- Summary: The pack contains a rank 10 Dredge Stoneguard character called Kivi, the unique Tank combat ability, the 'Sculptor's Tools' item, an exclusive Dredge Heraldry, a heroic tale called 'Shield Cleaver,' and an exclusive Banner Saga 3 overture track from Austin Wintory.
Jul 27, 2018A fantastic tactical role-playing game that confidently concludes the overarching storyline of the series in a manner entirely befitting with what has come before. Little has changed on the combat front - although this game does perhaps feel a mite easier than first two Banner Saga titles - but it's the storytelling where the release truly excels. The stakes are high, and after two and a half games spent getting to know dozens of wildly different characters, watching their fates unfold during the superb finale can be both exhilarating and soul-destroying.
Jul 26, 2018It’s not often that games are made with the kind of style and substance that The Banner Saga 3 has been, and, much like a good book, it’s nearly impossible to put down until it all comes to a close, where, inevitably, you’ll feel like a small piece of you was left with it in exchange for something new, the way all great stories make us feel.
Aug 10, 2018The third part of The Banner Saga feels more like a third chapter as opposed to an entirely new game. Nevertheless, the game is atmospheric, captivating and overall a lot of fun to play. Fans will enjoy themselves with this final part of The Banner Saga trilogy. Innovative features are lacking however, which is something you should be aware of if you've enjoyed previous iterations.
Aug 22, 2019Конец, который заставляет задуматься над всеми тяготами, которые мы прошли вместе с Героями.Конец, который заставляет задуматься над всеми тяготами, которые мы прошли вместе с Героями.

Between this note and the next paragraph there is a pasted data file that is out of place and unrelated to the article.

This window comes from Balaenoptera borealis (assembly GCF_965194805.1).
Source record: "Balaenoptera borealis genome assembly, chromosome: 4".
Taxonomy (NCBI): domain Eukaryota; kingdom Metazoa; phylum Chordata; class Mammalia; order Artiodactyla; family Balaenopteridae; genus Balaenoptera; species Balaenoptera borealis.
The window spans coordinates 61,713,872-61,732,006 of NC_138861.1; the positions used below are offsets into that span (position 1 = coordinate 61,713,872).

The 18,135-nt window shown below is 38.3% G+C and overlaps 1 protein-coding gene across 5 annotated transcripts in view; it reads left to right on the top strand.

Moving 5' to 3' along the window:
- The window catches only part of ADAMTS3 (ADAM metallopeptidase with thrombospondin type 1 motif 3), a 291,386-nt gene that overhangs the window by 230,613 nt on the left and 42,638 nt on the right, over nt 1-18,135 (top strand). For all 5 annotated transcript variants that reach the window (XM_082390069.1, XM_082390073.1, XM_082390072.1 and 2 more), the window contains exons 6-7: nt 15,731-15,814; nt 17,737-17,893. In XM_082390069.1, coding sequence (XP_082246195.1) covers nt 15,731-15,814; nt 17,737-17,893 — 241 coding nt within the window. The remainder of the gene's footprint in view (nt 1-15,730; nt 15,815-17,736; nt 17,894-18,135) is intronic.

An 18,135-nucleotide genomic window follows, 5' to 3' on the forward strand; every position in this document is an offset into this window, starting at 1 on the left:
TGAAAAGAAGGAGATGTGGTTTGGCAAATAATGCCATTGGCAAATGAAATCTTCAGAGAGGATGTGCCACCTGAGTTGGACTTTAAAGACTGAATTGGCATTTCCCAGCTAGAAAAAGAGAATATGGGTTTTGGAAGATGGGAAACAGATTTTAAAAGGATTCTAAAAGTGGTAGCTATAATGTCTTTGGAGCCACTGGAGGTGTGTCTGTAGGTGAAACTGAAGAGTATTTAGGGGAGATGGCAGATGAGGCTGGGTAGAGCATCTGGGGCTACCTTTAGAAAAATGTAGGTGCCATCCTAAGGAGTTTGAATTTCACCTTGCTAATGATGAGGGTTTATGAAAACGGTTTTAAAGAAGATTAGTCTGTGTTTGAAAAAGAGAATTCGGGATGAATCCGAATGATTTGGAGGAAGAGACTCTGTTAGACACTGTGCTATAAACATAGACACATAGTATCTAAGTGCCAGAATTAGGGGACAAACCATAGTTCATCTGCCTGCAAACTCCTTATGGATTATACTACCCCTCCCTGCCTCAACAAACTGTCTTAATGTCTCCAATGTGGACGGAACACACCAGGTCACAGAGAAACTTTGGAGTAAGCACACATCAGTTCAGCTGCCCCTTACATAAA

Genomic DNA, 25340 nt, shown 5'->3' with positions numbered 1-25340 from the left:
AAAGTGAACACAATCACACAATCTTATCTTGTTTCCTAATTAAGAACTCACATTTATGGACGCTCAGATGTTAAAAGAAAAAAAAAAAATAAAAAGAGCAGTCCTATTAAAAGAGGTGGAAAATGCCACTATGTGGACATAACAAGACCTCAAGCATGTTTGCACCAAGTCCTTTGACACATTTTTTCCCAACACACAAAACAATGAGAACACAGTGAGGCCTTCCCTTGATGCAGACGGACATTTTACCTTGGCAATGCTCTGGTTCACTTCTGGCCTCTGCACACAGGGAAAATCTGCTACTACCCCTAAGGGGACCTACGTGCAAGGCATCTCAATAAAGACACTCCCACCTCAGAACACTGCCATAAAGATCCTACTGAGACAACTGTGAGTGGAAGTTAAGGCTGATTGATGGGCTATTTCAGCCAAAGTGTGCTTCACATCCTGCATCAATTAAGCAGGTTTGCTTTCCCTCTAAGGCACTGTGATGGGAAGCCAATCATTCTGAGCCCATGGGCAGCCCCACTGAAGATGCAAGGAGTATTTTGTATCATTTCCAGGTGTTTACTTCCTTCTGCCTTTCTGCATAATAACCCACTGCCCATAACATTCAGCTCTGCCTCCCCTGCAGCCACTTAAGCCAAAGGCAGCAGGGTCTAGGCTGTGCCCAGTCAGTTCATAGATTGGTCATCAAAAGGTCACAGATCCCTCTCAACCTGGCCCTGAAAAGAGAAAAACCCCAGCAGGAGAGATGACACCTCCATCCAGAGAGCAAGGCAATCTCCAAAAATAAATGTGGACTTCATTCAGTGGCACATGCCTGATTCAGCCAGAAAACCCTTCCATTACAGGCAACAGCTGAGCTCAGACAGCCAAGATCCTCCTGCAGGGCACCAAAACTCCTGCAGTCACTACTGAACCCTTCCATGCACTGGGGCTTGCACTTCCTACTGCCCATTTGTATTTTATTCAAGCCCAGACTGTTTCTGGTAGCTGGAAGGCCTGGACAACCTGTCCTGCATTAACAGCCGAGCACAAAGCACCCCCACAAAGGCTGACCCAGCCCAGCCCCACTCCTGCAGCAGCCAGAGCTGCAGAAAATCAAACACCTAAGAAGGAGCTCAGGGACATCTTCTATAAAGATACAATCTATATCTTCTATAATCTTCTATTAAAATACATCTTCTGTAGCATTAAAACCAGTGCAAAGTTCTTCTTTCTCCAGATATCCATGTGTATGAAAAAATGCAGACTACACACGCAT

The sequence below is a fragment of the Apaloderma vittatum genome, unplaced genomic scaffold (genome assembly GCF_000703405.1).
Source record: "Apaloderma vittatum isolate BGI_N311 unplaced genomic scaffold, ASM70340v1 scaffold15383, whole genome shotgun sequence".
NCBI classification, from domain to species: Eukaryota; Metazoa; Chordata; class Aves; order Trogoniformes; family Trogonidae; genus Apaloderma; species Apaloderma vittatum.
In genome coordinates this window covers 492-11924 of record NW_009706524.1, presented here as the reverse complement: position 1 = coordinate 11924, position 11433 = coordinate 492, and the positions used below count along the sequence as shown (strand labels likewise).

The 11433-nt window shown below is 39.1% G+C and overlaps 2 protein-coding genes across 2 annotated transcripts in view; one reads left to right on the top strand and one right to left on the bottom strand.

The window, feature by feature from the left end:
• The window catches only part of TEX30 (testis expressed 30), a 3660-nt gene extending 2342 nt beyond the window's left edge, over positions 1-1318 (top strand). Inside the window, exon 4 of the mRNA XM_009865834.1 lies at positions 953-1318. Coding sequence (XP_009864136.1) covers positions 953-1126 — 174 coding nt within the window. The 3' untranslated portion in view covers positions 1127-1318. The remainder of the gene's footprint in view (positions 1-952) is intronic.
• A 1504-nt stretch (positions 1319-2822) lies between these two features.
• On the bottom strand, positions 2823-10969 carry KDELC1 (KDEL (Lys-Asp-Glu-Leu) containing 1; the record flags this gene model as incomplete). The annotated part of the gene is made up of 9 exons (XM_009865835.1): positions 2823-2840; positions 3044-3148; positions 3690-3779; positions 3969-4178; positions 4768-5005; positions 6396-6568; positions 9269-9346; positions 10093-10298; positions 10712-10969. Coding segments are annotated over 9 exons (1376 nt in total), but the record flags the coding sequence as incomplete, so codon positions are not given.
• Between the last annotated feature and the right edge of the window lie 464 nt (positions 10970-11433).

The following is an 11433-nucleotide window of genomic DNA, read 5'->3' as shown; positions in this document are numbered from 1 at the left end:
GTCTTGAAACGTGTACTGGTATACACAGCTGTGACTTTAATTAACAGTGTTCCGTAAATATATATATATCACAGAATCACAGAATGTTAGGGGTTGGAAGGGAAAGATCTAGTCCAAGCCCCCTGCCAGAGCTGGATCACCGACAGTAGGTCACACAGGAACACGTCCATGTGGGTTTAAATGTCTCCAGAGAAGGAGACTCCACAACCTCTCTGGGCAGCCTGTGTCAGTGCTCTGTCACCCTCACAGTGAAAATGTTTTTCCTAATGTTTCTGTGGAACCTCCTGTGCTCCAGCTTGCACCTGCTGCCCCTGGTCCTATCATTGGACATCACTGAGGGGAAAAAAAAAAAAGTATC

Aug 7, 2018The saga has finally come to an end with The Banner Saga 3 and unlike other trilogies that seem like the third game was never planned so IThe saga has finally come to an end with The Banner Saga 3 and unlike other trilogies that seem like the third game was never planned so I feels rushed; this series felt like it was planned from the beginning to be three games. Before i go any further with how much I love this game I will say do not jump into the series with the third game. You will be lost, and annoyed with immediately.
The game story is the end of end times. You play (or make decisions as) a couple of characters, but mostly Rook/Alette who are the leaders of the caravan trying to protect the last city for humanity. Their storyline is very Game of Thrones with political discord, betrayals and characters dying like they're on the set of The Walking Dead. The other story is focused on those trying to stop this calamity you mainly play as a Varl (giant with horns) named Iver. This story is more about survival, and how far are you willing to push your crew to make it to the end in time to save everyone. The game is text heavy...like the story is all text so if you hate that stay the hell away from it. For those who have played the first two games maybe replay them before you jump in this one because it can get a bit confusing on what is going on at first. I am unfortunately split on how I liked the ending. They have multiple endings which is good. I made bad decisions and believe I got the bad ending. I only say that because there was no closure for most of my characters. The game sorta just ended for me. This left me with a "that's it?" feeling. I do adore the story up until my ending, but that was mine others might have a kick-ass heroic ending.
The gameplay is a great turned based strategy that is in a lot of ways like a game of chess. I love it even if I might not be very good at it. The multiple races make the game feel unique on how you build your team. You will want a balance of Horseborn (centaurs), Varl, and humans because they all bring different abilities to the fights. The leveling up is the same with using renown to level up, and buy resources. The level cap on characters is smaller than you'd imagine, but that is because there are over 40 characters!
Overall the game is rounding off a great trilogy if you're a fan of the series then you probably already bought it. If you read my review, and never touched the games before seriously do not start with this one you will be lost and upset. The story is fantastic even though I got a terrible ending, but I blame myself. I give this a high, high BUY.… Expand